This movie, about a young girl who defies Mongolian tradition by learning how to hunt with Golden Eagles is beautifully shot, but quickly leaves the alert viewer with the sense that this is not at all a documentary, but a slickly packaged and edited “message movie” with a tenuous connection to any sort of reality. And then the credits roll and the name “Morgan Spurlock” comes up and confirms all suspicions. Or at least adds to the mountain of circumstantial evidence.
The movie begins with Father releasing his Golden Eagle to the wild. This scene was necessary because otherwise a person (even an indigenous one) who enslaved a wild animal to hunt other animals could be problematic. This is followed by us learning about his lovely pubescent (and soon to be married, at least theoretically) daughter who wishes to be an eagle hunter, as is common among the men of the tribe’s people. (This is a nomadic tribe, or quasi-nomadic, I suppose, since they live in yurts until it’s too cold to live in yurts, at which point they switch to houses.) We then cut to the old men of the tribe advising us that, well, she can’t be an eagle hunter because, y’know, she’s a girl and girls can’t be eagle hunters. Or at least shouldn’t be eagle hunters.
Then we see her father take her to kidnap an eagle. Then she trains the eagle. Then it’s time for the eagle competition, which she not only wins, but breaks records for “fastest eagle” or something. After which we see the elders once again talking about how, well, that’s nice for tourists, but she’s not an eagle hunter till she, y’know hunts with an eagle. So we see her hunting with an eagle. Which, after three tries (the magical three of narratives), she manages to succeed at. Her eagle kills a fox and her mother will make her a jacket out of it, or something.
Rocky IV was less stagey.
Now, I don’t know. I haven’t researched this people or their customs at all. But for a documentary, this film was remarkably unenlightening. We learn literally nothing about the people this family is supposedly a member of, except that they hunt with eagles (and I’m guessing most of them don’t, in fact, hunt with eagles) and they get married young by modern standards. This is probably true, though it looks a lot less horrible than the life of the Bedouin girls. I don’t think the people were Muslim, and they certainly weren’t the sort of strict Muslim of the Bedouin but the point here is that we never find out.
Like we never find out what they do for a living. At all. Are they just…nomads? With public schools?
Like we never find out what the significance of the eagle competition is. We’re told that our heroine will be competing against 70 other eagle hunters. But how are they picked? How is it that she (and maybe her father, it’s not clear) are the sole competitors from her area? Is it just one family from every tribe? If they’re the representatives for their tribe, exactly how much pull do these village elders who say “girls can’t hunt” have?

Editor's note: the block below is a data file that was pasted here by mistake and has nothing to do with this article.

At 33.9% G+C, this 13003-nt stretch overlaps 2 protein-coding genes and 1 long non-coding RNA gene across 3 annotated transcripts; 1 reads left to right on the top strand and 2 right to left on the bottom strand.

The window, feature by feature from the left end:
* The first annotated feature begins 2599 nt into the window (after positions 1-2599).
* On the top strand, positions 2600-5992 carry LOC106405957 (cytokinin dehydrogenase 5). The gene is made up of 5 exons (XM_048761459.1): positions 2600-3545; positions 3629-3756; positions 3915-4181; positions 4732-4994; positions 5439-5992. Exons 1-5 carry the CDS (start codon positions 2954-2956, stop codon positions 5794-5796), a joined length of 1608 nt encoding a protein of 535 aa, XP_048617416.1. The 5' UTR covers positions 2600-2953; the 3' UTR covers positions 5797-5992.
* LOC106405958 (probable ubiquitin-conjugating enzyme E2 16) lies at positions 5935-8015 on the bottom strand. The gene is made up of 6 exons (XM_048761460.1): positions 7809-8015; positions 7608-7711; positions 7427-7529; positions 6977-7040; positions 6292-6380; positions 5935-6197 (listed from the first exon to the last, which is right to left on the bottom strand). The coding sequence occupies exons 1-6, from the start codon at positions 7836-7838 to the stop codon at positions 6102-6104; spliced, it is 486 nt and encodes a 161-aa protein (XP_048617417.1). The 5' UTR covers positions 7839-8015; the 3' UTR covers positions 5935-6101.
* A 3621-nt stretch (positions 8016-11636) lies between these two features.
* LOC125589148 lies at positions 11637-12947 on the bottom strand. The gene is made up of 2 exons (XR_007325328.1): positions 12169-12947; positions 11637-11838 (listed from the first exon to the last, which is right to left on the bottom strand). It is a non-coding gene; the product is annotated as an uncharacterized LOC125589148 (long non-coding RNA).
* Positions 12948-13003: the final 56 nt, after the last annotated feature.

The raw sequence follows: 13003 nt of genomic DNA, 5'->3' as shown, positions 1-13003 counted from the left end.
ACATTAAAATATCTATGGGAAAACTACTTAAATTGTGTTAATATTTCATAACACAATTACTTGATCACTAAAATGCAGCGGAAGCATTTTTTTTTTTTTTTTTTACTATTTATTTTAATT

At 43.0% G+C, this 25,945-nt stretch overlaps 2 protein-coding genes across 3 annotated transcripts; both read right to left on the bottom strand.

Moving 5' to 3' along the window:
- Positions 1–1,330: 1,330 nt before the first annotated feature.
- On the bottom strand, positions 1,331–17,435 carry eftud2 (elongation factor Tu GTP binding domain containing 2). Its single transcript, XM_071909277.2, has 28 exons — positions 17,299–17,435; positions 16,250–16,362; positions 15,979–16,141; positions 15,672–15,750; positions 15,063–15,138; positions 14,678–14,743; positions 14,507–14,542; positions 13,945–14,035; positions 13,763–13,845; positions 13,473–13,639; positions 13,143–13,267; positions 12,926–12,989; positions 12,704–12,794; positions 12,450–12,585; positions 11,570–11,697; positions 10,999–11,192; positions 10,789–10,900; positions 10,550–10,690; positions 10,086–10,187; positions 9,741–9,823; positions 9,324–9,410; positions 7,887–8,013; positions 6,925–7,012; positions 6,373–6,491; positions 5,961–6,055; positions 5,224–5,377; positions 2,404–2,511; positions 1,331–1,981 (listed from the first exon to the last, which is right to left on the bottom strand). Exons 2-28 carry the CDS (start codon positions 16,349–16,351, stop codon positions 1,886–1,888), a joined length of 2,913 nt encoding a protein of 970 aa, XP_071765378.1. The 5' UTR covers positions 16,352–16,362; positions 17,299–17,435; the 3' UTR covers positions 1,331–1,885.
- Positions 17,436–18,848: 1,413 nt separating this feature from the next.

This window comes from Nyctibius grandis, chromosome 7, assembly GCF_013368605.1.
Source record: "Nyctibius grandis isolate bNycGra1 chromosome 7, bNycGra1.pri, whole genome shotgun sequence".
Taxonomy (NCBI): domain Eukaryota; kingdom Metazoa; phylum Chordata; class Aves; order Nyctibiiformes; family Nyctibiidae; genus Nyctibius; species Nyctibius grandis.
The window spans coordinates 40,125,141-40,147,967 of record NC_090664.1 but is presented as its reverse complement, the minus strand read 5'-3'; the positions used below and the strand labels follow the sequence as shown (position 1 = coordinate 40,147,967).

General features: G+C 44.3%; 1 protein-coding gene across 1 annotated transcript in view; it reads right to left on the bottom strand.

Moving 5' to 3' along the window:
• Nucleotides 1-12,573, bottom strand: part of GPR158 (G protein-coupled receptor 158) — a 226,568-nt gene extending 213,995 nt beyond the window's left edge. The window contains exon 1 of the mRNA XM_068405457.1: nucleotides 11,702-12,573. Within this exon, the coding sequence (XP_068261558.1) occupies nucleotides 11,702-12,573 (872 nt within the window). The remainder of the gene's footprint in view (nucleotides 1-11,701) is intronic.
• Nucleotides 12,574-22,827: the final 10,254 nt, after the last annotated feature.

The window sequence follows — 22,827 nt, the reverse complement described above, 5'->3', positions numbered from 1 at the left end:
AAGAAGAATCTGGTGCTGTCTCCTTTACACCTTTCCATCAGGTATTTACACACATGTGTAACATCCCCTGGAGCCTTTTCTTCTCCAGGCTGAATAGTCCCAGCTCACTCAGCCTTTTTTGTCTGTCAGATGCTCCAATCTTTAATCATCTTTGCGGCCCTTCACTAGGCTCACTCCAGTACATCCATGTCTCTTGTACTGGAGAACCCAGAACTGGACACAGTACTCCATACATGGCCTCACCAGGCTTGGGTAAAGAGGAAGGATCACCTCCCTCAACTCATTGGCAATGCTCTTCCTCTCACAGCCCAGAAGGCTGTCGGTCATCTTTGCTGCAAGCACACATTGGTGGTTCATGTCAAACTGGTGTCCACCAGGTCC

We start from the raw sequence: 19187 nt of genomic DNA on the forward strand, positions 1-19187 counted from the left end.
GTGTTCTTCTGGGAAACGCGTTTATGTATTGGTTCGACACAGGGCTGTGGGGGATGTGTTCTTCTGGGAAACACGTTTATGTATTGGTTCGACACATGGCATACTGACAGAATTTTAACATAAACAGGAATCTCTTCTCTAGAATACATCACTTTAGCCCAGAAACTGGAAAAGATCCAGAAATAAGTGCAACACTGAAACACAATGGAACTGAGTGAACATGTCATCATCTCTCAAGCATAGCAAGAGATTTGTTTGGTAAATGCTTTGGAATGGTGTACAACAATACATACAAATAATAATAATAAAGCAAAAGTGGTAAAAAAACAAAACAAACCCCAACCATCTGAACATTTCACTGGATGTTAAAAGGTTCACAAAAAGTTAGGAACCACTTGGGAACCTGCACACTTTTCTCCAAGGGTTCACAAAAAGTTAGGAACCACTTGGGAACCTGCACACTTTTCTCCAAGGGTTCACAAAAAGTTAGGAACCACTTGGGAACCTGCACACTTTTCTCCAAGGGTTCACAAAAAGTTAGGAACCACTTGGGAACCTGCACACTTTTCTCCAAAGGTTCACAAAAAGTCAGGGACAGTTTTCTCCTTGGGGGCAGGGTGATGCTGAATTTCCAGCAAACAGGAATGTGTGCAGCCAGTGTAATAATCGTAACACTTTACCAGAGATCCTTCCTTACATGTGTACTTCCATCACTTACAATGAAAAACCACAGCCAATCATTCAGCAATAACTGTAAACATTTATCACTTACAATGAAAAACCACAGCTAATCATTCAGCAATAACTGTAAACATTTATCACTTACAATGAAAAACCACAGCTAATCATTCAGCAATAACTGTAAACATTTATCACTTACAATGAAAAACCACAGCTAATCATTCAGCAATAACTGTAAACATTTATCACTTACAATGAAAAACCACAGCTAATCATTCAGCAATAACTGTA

And when she gets there, people seem more enchanted than offended by the little girl, and the judges—apparently some sort of tribal elders themselves—do most of their scoring through a subjective 1-10 scale, so given that she wins, what sort of resistance is this girl actually facing to realizing her dream? Is it close to, I don’t know, zero?
Was this whole thing just a weak excuse for you-go-girl-ism? ’cause it really seemed like a weak excuse for you-go-girl-ism.
I’m one of the few people who will actually defend Super Size Me, the “documentary” that made Spurlock famous. It is contrived, for sure, but there at least Spurlock says up front, “I am setting the rules for the game, and here they are.” You can say the rules are stupid. You can say they’re insulting (i.e., that Americans are so weak-willed that they will automatically “super-size” if a minimum wage employee suggests it). But you can’t say you don’t know what they are.
Subsequently, however, I think he discovered that your “documentaries” pack more punch if people don’t know the rules. And I feel like, in order to achieve a major feminist victory, the lede is buried. To wit: This is probably a practice few people care enough about to even get upset that a girl is doing it. Further, much like is suggested by the elders, it probably is a good selling point for tourists to have a girl do it. Just like it’s a good selling point for a documentary to have a girl do it.
Which is a shame. If it had gone that way (“Hey, this is a practice of a dying people and here’s a girl fighting to keep it alive!”) you could have had a much better—and much truer—story. At least, that’s my guess. As I said, I’ve done zero research. But I did see this movie, and it only makes its point weakly and in the most contrived way imaginable.
It is lovely, however. Lots of big, impressive landscapes, good-looking people, and truly majestic and formidable looking beasts. I would’ve loved it if it weren’t such a try-hard of a film.
The Boy felt similarly, though perhaps not as strongly. He was inclined to watch and dismiss, by-and-large.